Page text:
There are at least three main types of numbers used in crochet patterns:
- The row or round number
- The number of stitches needing to be worked
- The number of stitches in the previous row/round needing to be worked into
So how do you know which number is which? It all depends where the number is located in the pattern.
Row / Round Numbers
First of all, each row or round is numbered to enable you to keep track of where you’re up to. So each new line of the pattern should start with what row/round number it is.
Sometimes they’ll have R1, R2, R3, etc so you can clearly see it means Row 1, or Round 2, etc.
But sometimes a pattern will just have the number at the start of the row without an ‘R’, usually in bold type.
Numbers before letters
When you see a number immediately preceding some letters, it tells you how many of that type of stitch you need to work into the same base stitch.
For example, 2sc means work 2 single crochet stitches into the next stitch, 2dc means work 2 double crochet into the stitch, and so on.
Numbers after letters
When the number comes after the letters, it indicates how many stitches along the row you need to work that type of stitch. That is, how many times to work that stitch into the equivalent number of base stitches.
For example sc 3 means work a single crochet stitch into each of the next 3 stitches.
(As opposed to working 3 new stitches into the same single base stitch, here you work one single new stitch into each of the next three stitches in the row).
What if there’s no number?
If there’s no number before or after the letters that means one stitch. If you don’t see a number, you can assume it means 1.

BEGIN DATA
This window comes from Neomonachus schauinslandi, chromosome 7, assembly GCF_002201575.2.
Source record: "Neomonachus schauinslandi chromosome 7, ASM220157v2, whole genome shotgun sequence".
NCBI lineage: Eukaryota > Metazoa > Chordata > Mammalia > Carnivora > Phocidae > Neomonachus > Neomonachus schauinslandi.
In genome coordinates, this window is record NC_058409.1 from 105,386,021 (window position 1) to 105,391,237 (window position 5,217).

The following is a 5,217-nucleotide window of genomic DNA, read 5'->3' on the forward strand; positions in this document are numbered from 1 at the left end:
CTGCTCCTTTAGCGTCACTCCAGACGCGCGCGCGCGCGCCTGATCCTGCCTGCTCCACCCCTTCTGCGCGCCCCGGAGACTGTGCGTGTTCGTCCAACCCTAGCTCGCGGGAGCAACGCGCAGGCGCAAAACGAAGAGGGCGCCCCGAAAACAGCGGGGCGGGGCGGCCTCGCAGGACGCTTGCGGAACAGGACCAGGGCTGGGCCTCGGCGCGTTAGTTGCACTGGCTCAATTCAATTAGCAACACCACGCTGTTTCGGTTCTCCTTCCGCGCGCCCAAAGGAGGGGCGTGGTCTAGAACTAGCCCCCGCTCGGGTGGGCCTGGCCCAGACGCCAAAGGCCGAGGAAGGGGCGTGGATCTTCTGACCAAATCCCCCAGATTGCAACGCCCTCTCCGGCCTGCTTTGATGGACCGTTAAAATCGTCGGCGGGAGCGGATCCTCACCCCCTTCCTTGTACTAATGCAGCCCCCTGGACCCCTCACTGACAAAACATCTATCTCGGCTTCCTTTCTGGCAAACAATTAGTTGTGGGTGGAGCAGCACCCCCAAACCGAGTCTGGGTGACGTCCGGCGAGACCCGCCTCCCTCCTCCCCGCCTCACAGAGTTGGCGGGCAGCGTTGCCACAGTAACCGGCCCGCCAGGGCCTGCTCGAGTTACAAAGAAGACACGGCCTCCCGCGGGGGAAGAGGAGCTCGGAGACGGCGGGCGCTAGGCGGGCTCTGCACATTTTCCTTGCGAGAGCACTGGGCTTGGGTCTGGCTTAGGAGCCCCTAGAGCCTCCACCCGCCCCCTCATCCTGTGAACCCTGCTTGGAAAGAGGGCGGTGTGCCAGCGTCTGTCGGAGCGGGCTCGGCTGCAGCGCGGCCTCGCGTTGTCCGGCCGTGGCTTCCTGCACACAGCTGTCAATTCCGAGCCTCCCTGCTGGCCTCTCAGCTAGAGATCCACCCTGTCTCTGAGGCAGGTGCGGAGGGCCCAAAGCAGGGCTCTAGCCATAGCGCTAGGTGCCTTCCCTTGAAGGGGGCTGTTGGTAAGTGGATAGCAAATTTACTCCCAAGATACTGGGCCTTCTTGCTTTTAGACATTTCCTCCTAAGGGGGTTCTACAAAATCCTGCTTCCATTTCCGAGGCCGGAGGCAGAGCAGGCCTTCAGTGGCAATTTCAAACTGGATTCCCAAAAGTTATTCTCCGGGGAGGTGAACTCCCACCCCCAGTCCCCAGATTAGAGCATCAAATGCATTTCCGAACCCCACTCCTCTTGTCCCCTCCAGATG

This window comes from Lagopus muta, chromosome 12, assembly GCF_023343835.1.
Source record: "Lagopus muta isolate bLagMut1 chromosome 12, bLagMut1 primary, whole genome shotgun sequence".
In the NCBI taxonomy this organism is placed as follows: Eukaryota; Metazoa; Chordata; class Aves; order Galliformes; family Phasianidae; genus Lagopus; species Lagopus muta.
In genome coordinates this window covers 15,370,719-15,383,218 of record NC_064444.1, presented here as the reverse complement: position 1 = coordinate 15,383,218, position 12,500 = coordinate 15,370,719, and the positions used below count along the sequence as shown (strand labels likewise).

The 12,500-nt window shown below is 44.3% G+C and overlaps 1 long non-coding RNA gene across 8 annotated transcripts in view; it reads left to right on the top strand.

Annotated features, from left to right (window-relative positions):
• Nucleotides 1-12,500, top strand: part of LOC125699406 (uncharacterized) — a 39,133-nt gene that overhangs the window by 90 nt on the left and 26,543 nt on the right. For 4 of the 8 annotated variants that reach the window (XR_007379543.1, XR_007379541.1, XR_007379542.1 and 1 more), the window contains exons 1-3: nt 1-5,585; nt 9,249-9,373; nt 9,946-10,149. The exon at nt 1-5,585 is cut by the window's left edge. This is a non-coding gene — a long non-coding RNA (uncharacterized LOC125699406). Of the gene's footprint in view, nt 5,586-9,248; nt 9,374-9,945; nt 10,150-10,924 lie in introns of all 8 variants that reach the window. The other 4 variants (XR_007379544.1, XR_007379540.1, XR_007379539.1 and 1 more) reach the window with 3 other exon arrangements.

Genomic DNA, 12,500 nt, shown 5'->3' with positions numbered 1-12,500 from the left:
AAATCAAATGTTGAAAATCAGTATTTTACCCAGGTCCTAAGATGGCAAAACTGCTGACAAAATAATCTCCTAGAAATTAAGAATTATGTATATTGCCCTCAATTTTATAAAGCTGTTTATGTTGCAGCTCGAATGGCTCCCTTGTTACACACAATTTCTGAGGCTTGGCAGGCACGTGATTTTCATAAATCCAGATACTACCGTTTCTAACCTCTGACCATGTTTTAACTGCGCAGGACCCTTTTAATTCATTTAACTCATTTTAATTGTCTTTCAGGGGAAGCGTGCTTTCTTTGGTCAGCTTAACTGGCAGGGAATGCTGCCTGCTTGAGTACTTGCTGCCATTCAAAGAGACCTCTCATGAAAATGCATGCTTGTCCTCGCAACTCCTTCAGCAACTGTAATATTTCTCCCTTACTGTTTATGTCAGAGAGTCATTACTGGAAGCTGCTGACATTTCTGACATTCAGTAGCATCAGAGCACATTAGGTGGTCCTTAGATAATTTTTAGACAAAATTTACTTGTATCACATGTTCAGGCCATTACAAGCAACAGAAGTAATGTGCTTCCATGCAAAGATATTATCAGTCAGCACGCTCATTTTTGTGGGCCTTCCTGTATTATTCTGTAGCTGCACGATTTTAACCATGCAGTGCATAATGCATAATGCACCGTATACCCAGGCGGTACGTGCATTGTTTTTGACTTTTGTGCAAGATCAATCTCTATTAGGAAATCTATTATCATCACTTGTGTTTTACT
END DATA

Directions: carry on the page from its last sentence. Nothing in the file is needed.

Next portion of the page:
I guess it’s to avoid having a pattern full of unnecessary “1”s.
Basically if there’s no number BEFORE the stitch type abbreviation it means you only work ONE of that type of stitch into the next stitch.
And if there’s no number AFTER the stitch abbreviation, it also means to work that stitch into only the one immediate next stitch in the row.
Brackets & Stars
Brackets are used to group a bunch of stitches together, usually because they will be repeated in the same order.
Ch 1, (2 dc, dc) repeat
Chain 1, then work two double crochet into the next stitch, then one double crochet in the next stitch, then two double crochet in the next stitch, then one double crochet in the next stitch.
A bracketed sequence can also be written like this:
Repeat (2 dc, dc) 5 times
Sometimes an asterisk will be used instead of brackets.
Ch 1, *2 dc, dc. Repeat from *
Around / Across
Sometimes if a pattern requires you to repeat the same type of stitch in every stitch to the end of the row or for the rest of the round, instead of specifying the number of stitches left in the row/round it might say “sc around”, “dc across”, “dc to end” or something similar.
This is where using a stitch marker is important when working in the round, because you can continue repeating the stitch until you reach the marker instead of having to work out how many stitches are left and/or having to count each stitch as you go.
Let’s put it all together
So, if a pattern says for example:
“sc, dc, 2sc, dc 3.”
It’s giving instructions for the next 6 stitches in your row:
sc = single crochet in the first stitch
dc = double crochet in the second stitch
2sc = make two single crochet both into the third stitch
dc 3 = double crochet one in the next three stitches.
So in summary:
- Numbers before letters = how many of that type of stitch is worked into the same base stitch
- Numbers after letters = how many stitches along the row to work that type of stitch into
- No number = 1
So those are the basics of reading crochet patterns! Hope that all makes sense?
All the best giving it a try! I’d love to see how your first go at following a pattern works out. Share a photo in the comments below and let me know how you found it.
If you’ve been crocheting for a while, what other tips might you add? Is there anything you found helpful when learning to read patterns? If so I’m keen to hear it. Leave a comment and let me know!